Archilife Agriculture & Provisions Team Meeting
webmaster 2014-09-30 869 reads
With rapid and exacerbated climate change, the Four Horsemen of the Apocalypse （Famine, Pestilence, Death and War） have emerged. Although Taiwan is situated in a relatively safe region, imported disasters cannot be averted, especially the spread of epidemic diseases and food shortages. Consequently, Archilife has assembled the Epidemic Disease Team and Agriculture & Provisions Team under the Archilife Living Special Team to discuss possible issues that may be induced by famine and pestilence. Furthermore,using Archilife Living Research Center and the surrounding areas as the boundary, relevant contingency measures are devised. In particular, the team leader of the Agriculture & Provisions Team is Mr. Chang Hao-yen, with team members including Ms. Chang Hsiu-yen, Lin Yen-yu and Mr. Wang Tzu-ming etc. As of April 2014, several meetings had been convened to conduct discussions, and the outcome is summarized below：
Between April 6 and June 20, 2014, 9 meetings were convened to discuss the following agendas and propose appropriate response strategies. Under the influence of climate change, fluctuations in the global food supply as well as the impact on domestic agriculture in Taiwan and imported food are among the topics of discussion. The team believes that the impact of climate change on global food production is expected, but it will not have catastrophic effects on Taiwan. The observable influences in the short-term include decreased quality of crops and increased difficulty in pest control in the field. As for setting aside the Archilife Living Research Center and nearby areas as crop cultivation regions, the team proposed edible and food therapy crops as well as concrete operating procedures such as their cultivation season, quantity and region etc. The team started by analyzing the properties of soils at the Archilife Living Research Center and nearby areas in order to calculate the cultivatable surface area before proposing relevant plans in accordance with the crop species, germplasm database, seed selection, breeding principles, cultivation technique as well as crop utilization and storage after harvesting etc. However, the team did not take into consideration that edible wild plants are more adaptable to climate change than traditional crops; therefore, after reminder from Archilife, the team once again convened another meeting to conduct discussions on edible wild plants. Based on the ratio of 50:50 between traditional crops and edible wild plants, the crop cultivation plan was amended.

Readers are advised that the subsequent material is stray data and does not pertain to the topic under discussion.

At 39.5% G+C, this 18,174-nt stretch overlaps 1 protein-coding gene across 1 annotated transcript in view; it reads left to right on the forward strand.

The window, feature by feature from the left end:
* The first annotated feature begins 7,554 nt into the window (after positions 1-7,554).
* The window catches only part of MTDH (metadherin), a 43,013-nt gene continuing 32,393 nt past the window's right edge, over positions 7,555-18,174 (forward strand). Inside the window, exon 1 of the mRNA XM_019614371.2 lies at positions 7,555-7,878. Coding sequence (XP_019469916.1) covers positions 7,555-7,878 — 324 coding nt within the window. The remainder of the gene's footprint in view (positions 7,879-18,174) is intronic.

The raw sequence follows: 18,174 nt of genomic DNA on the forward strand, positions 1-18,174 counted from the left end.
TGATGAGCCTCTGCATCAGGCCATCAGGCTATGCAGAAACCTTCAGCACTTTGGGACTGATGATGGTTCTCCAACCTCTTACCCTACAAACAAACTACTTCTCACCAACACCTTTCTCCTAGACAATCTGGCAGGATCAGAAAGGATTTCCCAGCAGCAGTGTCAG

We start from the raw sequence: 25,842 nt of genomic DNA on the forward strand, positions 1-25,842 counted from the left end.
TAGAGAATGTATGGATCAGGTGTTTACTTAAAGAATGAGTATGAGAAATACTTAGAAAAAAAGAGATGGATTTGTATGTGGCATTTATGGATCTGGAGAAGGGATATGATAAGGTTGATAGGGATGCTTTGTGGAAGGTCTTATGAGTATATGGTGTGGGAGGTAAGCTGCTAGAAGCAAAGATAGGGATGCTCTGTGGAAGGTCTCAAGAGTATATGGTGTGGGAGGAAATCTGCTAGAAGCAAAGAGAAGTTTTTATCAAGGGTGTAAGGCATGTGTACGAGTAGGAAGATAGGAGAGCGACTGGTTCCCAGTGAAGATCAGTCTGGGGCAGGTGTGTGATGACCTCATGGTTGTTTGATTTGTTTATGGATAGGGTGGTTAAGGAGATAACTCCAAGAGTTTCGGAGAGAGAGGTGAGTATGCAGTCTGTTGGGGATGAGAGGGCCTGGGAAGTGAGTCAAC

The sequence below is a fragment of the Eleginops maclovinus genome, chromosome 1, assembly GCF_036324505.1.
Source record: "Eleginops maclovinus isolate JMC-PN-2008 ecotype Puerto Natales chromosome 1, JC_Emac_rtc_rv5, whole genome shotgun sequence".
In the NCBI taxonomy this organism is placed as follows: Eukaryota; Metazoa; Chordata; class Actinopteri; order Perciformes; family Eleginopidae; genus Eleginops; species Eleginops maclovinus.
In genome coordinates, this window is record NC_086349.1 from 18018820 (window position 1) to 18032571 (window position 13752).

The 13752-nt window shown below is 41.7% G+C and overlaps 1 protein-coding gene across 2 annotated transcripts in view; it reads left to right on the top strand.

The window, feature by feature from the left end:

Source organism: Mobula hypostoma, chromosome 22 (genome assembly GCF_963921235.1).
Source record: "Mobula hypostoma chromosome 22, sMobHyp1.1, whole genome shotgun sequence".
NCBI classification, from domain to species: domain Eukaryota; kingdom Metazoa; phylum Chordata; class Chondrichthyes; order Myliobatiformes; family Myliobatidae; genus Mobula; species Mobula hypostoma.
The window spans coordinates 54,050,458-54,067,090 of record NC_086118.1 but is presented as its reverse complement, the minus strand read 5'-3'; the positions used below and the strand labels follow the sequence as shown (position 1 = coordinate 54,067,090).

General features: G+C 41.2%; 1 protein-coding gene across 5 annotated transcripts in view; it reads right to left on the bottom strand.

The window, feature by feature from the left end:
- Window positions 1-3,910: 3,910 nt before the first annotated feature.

Between August 6 and September 17, 2014, 7 meetings were convened. Besides monitoring climate change and proposing pest control strategies under climate change, on-site investigation was conducted at areas in Archilife Living Research Center and nearby areas that are suitable for wild plant cultivation to propose a cultivation plan by analyzing the attributes, therapeutic effects and risks of various local wild plants. Finally, the outcomes of the two-stage research are consolidated to compile the cultivation calendar. Archilife expects the Agriculture & Provisions Team to continue monitoring food problems caused by climate change in the future in order to contemplate and devise corresponding solutions to ensure the sustainability of people.